HomeNewsGreen groups urge Philippine gov't for concrete action on climate emergency

Green groups urge Philippine gov’t for concrete action on climate emergency

Faith-based and green groups said the Philippine government lacks concrete actions that will address environmental issues

Church and pro-environment groups called on the Philippine government this week to implement “concrete actions” to address the climate emergency instead of making empty promises.

The groups welcomed President Rodrigo Duterte’s mention of the climate crisis during his speech before the United Nations General Assembly on September 23.

In his speech, Duterte said the same urgency needed to fight the coronavirus pandemic “is needed to address the climate crisis.”




“This is a global challenge that has worsened existing inequalities and vulnerabilities from within and between nations,” he said. “Climate change has worsened the ravages of the pandemic,” he added.

The president stressed that developing countries like the Philippines “suffer the most” due to the climate crisis as he urged nations “to strengthen communities and peoples for preparedness and resilience.”

Faith-based and green groups, however, found the president’s statement lacking concrete actions that will address environmental issues.

During the opening activity of “Mining Hell Week” on September 24, Jaybee Garganera, national coordinator of Alyansa Tigil Mina, said recent government actions and policies contradicted the president’s statement.

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“The priority of the Duterte administration is the re-opening of the economy amidst the pandemic at the expense of public health considerations,” said Garganera.

He said the government is “willing to sacrifice the environment and the welfare of the affected communities just to allow destructive extraction projects to resume operations.”

Climate activists and environmental groups mount an “art attack protest” dubbed “Hands on Climate Action” at the Science Complex in UP Diliman in Quezon City as part of the annual Global Climate Strike on Sept. 25, 2020. (Photo by Jire Carreon)

The government earlier announced that it allowed the resumption of some mining activities to help the country’s economy recover.

“We reject the recommendation of the Environment department to open more mines as part of the economic stimulus and recovery program of the government as a response to COVID-19,” said Garganera.

He said history and statistics proved that the economic benefits of mining “are minuscule in terms of employment, tax revenues, or contribution to the country’s Gross Domestic Product.”

On September 25, hundreds of environmental advocates and activists held a demonstration at the University of the Philippines to mark the annual Global Climate Strike.

The activists lambasted what they called the “deadly doublespeak” of Duterte before the United Nations.

Mitzi Jonelle Tan, spokesperson of Youth Advocates for Climate Action Philippines, said while Duterte called on world leaders to honor the commitment to climate action, Filipino communities face a worsening condition due to government policies that aggravate the climate crisis.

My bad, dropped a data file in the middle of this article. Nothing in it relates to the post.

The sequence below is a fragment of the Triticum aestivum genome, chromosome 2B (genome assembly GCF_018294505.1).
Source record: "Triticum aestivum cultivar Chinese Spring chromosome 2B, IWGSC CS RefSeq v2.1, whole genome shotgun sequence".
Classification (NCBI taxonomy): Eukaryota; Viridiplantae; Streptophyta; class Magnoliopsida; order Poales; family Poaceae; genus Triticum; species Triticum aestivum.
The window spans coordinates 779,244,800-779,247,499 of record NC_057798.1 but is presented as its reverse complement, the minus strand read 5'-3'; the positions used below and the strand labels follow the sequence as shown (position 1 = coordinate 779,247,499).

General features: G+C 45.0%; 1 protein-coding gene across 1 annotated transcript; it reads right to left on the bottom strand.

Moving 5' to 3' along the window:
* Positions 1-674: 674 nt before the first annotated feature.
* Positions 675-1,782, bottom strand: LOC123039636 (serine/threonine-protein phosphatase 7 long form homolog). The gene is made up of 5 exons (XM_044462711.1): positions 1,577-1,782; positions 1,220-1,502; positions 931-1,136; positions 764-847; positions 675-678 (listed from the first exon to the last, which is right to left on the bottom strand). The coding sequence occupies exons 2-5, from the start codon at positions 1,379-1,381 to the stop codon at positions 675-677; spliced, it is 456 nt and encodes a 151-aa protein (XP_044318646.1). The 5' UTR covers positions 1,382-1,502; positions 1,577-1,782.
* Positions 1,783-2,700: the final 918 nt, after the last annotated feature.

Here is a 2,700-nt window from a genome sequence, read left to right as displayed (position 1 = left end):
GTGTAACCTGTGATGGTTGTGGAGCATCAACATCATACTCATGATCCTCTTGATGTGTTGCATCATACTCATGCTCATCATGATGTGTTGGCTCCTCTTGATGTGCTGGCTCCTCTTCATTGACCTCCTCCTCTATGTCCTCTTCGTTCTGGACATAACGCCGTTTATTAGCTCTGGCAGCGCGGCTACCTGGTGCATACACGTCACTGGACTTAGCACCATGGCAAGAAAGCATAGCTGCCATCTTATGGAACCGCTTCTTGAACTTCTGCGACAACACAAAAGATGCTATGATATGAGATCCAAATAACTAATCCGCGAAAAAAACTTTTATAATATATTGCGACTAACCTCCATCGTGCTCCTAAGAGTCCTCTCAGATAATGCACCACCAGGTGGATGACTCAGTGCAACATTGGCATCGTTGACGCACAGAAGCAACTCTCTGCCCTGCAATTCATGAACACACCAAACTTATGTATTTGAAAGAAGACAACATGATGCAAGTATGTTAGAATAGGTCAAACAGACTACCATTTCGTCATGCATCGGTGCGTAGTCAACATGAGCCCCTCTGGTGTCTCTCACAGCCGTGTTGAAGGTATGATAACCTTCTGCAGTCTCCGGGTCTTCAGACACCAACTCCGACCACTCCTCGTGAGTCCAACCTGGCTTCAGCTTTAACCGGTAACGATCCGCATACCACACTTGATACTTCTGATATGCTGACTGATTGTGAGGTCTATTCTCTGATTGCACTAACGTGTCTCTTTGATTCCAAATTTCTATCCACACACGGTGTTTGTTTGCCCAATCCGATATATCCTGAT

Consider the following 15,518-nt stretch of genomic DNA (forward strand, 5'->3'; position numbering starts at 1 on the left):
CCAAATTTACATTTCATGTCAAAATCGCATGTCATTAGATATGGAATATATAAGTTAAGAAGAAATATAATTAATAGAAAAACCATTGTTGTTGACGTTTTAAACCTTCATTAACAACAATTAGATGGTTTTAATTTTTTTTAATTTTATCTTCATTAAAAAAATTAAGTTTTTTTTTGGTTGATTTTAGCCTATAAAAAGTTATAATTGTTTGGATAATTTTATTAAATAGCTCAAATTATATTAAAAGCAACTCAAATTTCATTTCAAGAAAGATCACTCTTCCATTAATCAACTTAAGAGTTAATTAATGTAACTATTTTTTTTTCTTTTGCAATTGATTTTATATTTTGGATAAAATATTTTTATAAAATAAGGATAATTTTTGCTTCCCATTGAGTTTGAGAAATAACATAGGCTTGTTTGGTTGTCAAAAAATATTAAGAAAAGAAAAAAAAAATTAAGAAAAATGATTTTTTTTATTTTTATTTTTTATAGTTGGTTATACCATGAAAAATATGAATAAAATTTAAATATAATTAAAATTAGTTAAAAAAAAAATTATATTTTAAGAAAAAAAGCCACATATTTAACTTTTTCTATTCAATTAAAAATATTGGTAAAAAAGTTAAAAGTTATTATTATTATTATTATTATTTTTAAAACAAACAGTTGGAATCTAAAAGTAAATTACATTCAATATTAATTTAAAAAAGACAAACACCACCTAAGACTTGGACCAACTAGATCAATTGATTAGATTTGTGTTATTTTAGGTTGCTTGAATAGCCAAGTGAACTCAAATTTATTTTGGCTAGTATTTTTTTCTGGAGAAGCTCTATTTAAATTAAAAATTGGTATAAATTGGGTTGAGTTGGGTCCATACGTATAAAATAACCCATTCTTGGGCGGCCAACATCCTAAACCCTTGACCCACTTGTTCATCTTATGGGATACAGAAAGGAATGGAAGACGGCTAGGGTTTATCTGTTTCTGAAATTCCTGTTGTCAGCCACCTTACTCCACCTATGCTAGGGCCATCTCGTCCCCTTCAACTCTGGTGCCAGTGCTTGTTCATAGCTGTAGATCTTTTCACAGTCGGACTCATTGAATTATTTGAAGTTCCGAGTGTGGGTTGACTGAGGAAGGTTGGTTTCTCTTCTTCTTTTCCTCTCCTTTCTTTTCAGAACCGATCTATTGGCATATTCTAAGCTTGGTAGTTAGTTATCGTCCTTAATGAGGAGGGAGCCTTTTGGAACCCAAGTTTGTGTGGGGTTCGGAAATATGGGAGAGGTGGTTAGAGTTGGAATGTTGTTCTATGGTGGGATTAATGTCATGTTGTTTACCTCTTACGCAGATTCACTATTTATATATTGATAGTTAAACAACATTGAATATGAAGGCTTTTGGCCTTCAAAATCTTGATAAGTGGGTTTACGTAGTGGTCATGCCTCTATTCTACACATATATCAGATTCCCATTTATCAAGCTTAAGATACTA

“We are on a climate strike amid the pandemic because of Duterte’s relentless pursuit of climate disruptive projects like coal power expansion, land reclamation, and aggressive big mining,” Tan said.

She said Duterte should be ashame “for not walking his UN climate commitments talk in your own backyard.”

Climate and environmental activists hold a demonstration in Quezon City as part of the annual Global Climate Strike on Sept. 25, 2020. (Photo by Jire Carreon)

“The height of hypocrisy is that Filipino climate protectors are now being terrorized under the Anti-Terrorism Act of 2020 that Duterte defended in the same speech,” Tan added.

Leon Dulce, national coordinator of Kalikasan People’s Network for the Environment, claimed that the Philippine government “is weaponizing” the law against land and environmental defenders to advance business interests.

“Even before the passage of the new (anti-terrorism) law, environmental defenders were already being killed in the country. With this new law, democratic space for green activists continues to shrink,” he said.

Kalikasan reported that there were at least 167 Filipino environmental defenders working in the frontlines of environmental and climate justice murdered since July 2016.

Father Francis Warren Puno, head of the ecology ministry of the Diocese of Lucena, said people, especially Filipino youth, “cannot rely on the government to protect the environment” and “secure a better future for the next generations.”

“We, the people, must do whatever we can to protect Our Common Home. We must stand together to put pressure on those who are in power to heed the Cry of the Earth and of the Poor,” he said.

Christian Churches in the Philippines are observing the Season of Creation that aims to promote environmental protection and encourage the public to commit to personal ecological actions.

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